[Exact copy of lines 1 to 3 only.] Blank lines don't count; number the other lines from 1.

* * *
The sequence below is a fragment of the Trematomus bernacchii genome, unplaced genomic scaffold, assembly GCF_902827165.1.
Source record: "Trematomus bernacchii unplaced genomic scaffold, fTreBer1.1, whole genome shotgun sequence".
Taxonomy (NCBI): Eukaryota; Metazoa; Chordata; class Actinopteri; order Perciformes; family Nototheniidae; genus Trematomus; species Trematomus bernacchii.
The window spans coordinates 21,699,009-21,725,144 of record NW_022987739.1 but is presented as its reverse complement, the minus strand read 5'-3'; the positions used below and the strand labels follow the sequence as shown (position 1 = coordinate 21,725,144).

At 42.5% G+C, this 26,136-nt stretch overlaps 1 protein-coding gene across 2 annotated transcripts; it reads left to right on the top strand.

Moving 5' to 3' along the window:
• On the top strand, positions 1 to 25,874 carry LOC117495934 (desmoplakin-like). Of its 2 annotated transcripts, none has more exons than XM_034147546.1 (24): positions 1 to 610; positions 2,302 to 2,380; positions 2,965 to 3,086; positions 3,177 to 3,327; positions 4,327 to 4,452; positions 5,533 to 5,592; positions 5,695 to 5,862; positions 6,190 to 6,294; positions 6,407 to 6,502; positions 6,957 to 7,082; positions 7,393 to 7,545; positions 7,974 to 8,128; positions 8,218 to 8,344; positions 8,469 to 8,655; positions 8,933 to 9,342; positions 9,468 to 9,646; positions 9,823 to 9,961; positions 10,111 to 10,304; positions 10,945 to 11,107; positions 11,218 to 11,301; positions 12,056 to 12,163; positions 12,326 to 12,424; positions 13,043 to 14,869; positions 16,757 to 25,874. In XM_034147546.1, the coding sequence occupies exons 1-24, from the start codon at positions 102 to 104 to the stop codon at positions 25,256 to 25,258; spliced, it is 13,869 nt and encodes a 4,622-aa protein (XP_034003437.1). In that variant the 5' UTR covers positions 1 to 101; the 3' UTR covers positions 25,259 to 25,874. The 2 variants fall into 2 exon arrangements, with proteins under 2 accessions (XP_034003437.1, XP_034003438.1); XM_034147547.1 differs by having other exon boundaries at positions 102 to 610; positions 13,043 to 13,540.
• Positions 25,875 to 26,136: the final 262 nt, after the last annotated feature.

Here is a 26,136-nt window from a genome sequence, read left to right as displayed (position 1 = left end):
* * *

The sequence below is a fragment of the Trematomus bernacchii genome, unplaced genomic scaffold, assembly GCF_902827165.1.
Source record: "Trematomus bernacchii unplaced genomic scaffold, fTreBer1.1, whole genome shotgun sequence".
Taxonomy (NCBI): Eukaryota; Metazoa; Chordata; class Actinopteri; order Perciformes; family Nototheniidae; genus Trematomus; species Trematomus bernacchii.